Enjoy the current installment of "weekend reading for financial planners" – this week’s edition focuses entirely on practice management issues, leading off with a discussion in the Journal of Financial Planning about whether the profession needs to institute a process of peer review to both clean up those delivering poor advice, and to help challenge everyone to deliver better advice. From there, we look at some articles about how to navigate the challenges of being in a small firm, from how to demonstrate that you can compete with the services of larger firms, to supporting the career development of staff in a small firm environment, to managing the challenges when you’re both the business owner and the financial advisor driving the firm. We also look at some articles that share how to know whether your website is a clunker, how advisors are adopting video on their websites, and how your marketing efforts should be certain to both capture target clients and allow unqualified clients to slip through your marketing net so you don’t waste time finding out you can’t work with them anyway. We also look at a good article by Mark Tibergien about the key traits for an enduring advisor firm, and a discussion by Bob Clark of how some independent broker-dealers are stepping up to define a new offering – with remarkably high payouts for the B-D world – to be appealing to the new independent advisor. Wrapping up, we look at an interesting article from the Harvard Business Review about how Gen X and Y are redefining a new, more human definition of what it means to be a "professional" and a nice article from Bill Bachrach reminding us how important it is to take a real vacation – with some concrete tips about how to really do that, especially if you’re not good at taking vacation in the first place. Enjoy the reading!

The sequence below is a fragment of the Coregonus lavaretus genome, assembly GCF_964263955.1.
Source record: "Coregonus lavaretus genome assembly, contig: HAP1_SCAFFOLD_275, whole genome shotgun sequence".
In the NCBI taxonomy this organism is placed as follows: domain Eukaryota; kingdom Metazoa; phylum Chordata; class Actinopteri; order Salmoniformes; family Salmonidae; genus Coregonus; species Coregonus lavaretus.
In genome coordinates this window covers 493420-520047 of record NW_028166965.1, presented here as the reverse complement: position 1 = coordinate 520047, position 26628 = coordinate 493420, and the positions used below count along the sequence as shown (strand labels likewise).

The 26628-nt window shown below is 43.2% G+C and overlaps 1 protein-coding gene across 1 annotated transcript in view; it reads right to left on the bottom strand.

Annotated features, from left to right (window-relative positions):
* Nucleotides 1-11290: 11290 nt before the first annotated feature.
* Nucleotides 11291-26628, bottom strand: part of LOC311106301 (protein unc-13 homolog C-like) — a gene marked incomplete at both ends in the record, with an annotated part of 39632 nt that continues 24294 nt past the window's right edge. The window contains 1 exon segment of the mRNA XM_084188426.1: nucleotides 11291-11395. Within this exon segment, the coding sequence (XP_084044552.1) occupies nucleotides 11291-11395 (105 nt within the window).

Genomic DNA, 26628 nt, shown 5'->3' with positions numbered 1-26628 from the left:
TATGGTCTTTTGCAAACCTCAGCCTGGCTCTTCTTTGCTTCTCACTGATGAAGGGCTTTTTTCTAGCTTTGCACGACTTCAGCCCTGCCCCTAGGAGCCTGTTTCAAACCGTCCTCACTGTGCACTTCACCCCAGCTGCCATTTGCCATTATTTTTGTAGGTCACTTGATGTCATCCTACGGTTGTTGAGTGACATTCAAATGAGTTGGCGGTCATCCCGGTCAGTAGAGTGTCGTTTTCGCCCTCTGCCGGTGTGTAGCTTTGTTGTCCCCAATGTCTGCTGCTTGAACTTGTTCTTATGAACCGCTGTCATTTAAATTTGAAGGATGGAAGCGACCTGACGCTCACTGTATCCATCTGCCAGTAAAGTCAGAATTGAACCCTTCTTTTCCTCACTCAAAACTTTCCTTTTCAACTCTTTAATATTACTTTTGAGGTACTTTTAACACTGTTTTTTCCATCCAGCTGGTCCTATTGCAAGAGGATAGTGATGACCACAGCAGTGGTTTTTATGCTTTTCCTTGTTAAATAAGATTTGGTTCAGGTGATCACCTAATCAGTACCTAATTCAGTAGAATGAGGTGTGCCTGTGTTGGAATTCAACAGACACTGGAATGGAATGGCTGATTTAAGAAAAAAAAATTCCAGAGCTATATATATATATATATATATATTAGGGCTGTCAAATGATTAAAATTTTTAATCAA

Life insurance policies – permanent ones in particular – have long been difficult to accurately evaluate, due to the relative opacity of actual pricing representations comingled with performance assumptions in policy projections.